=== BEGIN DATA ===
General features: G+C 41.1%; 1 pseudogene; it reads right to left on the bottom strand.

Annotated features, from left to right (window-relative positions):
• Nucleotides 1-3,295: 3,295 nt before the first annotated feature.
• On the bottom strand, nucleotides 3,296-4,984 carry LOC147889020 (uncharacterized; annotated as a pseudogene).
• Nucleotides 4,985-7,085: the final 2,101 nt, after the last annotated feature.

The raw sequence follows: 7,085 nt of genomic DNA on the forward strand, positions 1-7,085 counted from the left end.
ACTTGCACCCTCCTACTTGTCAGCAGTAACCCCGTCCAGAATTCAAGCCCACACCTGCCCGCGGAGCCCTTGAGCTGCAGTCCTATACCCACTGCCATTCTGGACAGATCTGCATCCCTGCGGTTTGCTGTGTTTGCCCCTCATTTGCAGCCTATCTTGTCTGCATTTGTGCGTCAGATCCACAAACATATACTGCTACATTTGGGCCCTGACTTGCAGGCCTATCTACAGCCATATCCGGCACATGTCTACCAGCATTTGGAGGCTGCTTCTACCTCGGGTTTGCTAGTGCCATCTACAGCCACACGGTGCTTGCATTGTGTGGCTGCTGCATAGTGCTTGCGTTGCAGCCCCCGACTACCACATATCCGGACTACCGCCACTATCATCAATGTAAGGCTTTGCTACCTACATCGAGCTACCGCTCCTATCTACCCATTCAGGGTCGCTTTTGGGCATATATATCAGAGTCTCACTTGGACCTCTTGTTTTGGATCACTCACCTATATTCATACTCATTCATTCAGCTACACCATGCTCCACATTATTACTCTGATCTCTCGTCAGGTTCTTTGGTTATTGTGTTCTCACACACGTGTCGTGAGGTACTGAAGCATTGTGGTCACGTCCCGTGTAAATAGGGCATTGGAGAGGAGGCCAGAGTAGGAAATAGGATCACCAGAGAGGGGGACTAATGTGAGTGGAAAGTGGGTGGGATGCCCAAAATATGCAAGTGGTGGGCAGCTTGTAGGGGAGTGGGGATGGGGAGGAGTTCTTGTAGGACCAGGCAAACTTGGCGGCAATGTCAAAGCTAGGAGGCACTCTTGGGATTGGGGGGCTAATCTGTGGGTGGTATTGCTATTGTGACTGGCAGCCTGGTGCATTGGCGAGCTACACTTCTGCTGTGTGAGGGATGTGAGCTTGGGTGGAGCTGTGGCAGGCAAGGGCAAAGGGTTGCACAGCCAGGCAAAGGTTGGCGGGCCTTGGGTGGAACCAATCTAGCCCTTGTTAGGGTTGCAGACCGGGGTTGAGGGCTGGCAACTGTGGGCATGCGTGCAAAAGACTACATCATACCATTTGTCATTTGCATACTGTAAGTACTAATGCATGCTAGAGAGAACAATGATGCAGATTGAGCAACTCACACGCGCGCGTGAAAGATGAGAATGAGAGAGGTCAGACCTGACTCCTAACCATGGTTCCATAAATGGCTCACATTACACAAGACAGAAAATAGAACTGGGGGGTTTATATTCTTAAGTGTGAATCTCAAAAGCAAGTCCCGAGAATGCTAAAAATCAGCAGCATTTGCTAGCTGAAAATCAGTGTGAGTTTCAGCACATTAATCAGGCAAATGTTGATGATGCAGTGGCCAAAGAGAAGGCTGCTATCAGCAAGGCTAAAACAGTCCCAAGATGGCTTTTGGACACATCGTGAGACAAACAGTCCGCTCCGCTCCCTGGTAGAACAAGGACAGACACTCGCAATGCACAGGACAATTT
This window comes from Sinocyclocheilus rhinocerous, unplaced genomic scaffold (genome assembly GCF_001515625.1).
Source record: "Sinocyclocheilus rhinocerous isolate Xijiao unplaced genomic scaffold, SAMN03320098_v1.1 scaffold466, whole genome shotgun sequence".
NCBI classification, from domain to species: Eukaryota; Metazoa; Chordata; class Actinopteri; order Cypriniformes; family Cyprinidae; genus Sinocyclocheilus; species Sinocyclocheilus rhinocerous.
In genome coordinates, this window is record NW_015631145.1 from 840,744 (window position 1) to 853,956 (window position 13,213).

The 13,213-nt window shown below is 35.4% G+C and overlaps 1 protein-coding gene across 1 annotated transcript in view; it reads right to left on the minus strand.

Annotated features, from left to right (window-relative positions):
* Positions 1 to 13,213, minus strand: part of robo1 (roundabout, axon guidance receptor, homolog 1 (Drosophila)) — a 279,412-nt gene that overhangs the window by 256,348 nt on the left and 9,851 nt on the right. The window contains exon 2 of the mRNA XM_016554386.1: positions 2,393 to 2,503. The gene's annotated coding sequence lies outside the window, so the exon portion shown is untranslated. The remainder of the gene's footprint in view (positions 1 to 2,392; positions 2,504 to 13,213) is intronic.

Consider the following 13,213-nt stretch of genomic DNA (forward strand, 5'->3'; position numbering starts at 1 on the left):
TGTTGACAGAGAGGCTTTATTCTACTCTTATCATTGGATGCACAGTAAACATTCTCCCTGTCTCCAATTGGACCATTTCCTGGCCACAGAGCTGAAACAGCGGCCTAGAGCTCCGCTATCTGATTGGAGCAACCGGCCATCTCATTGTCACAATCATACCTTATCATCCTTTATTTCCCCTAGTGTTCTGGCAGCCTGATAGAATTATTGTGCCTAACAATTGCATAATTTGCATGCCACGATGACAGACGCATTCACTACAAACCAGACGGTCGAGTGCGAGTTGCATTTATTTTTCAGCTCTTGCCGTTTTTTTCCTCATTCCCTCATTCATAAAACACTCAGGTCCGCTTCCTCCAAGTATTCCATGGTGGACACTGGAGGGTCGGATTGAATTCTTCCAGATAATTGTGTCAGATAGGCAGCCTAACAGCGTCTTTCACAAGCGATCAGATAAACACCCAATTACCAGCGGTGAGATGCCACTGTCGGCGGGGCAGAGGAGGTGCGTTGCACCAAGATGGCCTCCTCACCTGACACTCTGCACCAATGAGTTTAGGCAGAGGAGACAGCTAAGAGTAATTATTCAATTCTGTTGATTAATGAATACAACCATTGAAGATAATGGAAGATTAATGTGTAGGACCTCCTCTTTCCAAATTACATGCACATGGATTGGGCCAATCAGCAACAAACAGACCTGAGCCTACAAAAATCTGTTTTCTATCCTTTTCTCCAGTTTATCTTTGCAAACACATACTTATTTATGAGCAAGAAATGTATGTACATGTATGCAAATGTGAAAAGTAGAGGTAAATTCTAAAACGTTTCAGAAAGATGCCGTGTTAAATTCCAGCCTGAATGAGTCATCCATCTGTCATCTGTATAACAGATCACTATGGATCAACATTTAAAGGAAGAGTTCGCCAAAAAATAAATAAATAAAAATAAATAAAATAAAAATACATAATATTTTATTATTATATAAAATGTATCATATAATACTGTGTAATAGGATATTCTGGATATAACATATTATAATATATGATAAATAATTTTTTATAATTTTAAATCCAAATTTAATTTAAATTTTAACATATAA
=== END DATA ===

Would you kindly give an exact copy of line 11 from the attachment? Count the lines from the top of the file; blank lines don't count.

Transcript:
In genome coordinates, this window is record NW_015631145.1 from 840,744 (window position 1) to 853,956 (window position 13,213).